Strategy

Budget 2007: What does it mean for business?

The 2007 Budget has been called an election budget, but what's in it for Canadian businesses?

It had been widely speculated in the media that the Conservative government's second budget would be election-ready. From that perspective, they did not disappoint. “We made a choice. We chose to support hard working families,” Finance Minister Jim Flaherty told the House of Commons on Monday.

Tax benefits were proposed for seniors, families and low-income earners, with two-thirds of the budget earmarked to address the so-called fiscal imbalance (the share of federal monies the provinces feel entitled to).

But what's left for Canadian businesses?

“Small businesses and entrepreneurs are the motors of our modern economy,” said Flaherty. “The last thing they need is excessive government red tape and needless regulation to slow them down.”

For Erin Weir, economist at the Canadian Labour Congress, there was a lot that businesses should be happy with from this budget. “Certainly if you're talking about business operating in the oil sands, I think they got a major reprieve in the sense that the tax expenditures for that sector are going to continue for almost another decade.”

Proposals for businesses included:

•Increasing the lifetime capital gains exemption for farmers, fishers and small business owners from $500,000 to $750,000

•Manufacturing businesses can write off 50% of capital investments in machinery and equipment acquired on or after March 19, 2007 and before 2009

•$1.1 billion to build a knowledge economy

•$1.1 billion to support Canada's farmers

Roger Martin, Dean of the Joseph L. Rotman School of Management at the University of Toronto, was also pleased with some of the initiatives in the 2007 budget.

“I'm encouraged for one pretty simple, straightforward reason and that is that I care deeply ? if not obsessively ? about the balance between Canada's consumption of current prosperity versus its investment in future prosperity. And there has been a very unfortunate tilt over the past 15 years toward consumption of current prosperity at the cost of investing in future prosperity. This is the first federal budget in that period that is a dramatic change in the balance between those two things ? a change in the right direction.”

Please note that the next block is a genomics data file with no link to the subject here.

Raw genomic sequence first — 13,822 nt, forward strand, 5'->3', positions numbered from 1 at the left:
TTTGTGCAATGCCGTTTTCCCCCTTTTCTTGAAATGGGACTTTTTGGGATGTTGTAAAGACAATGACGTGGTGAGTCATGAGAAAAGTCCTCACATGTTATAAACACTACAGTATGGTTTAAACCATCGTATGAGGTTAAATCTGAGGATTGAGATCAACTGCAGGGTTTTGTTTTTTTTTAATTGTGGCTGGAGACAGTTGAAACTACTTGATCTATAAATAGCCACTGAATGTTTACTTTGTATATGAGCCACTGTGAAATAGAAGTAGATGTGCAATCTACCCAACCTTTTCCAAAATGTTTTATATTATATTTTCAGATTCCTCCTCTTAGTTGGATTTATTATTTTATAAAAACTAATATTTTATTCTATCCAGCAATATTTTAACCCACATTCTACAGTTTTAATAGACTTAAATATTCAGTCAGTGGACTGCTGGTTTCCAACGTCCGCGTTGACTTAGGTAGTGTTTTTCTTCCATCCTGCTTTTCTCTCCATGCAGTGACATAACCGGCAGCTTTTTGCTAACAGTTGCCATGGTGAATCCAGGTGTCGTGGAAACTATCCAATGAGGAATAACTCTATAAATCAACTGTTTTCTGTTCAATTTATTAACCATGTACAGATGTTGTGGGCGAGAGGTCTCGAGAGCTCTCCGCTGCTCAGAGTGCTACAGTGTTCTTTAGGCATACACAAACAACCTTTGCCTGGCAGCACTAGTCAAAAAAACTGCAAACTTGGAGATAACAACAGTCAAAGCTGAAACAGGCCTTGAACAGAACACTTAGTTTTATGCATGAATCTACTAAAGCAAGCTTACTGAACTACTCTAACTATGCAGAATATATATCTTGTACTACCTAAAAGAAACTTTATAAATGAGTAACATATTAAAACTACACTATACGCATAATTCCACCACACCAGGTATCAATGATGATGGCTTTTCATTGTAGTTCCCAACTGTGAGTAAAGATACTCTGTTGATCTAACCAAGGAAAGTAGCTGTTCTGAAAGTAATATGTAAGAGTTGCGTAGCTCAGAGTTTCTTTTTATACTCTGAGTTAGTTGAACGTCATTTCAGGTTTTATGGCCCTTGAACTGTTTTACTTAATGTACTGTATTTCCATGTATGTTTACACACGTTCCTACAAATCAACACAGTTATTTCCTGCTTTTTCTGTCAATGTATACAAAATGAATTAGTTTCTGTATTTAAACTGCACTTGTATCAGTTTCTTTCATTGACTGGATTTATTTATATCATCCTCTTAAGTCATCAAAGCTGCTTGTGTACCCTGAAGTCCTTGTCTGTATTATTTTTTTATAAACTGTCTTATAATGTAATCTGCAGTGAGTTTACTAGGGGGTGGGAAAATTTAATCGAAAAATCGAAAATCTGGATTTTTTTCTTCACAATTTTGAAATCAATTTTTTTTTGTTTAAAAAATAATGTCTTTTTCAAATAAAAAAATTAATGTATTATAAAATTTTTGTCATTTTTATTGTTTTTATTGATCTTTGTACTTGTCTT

Myron Knodel, manager, tax and estate planning with Investors Group, wasn't overly impressed with the tax benefits for businesses. “As far as broad-based changes for business in general, there really wasn't anything in that regard.”

According to Knodel, while there were a few pleasant surprises, including the introduction of a universal child tax credit and an increase from 69 to 71 in the age limit for converting an RRSP, there was also a big disappointment.

“I think there was a lot of thought there would be some type of concession or preferential treatment for capital gains given the hit that investors took in that October 31st income trust announcement. I thought something was going to come in the budget in that regard and that was absent.”

But as far as Weir is concerned, “The Canadian Labour Congress is of the view that a capital gains reduction would have been quite inequitable and wouldn't have done much to promote tangible investment in the Canadian economy.”

Regardless whether this budget was designed to appeal to a wide segment of the population, one thing Roger Martin has learned is that you're never going to make everybody happy.

Weir agrees. “On the one hand it does have something for everyone but a lot of it is quite small and seems to be lacking an overall sense of priority or an overall vision that would inspire people.”

The Liberals and NDP weren't impressed, but the real test will be the next federal election, when the voters who were carefully considered in the building of this budget head to the polls.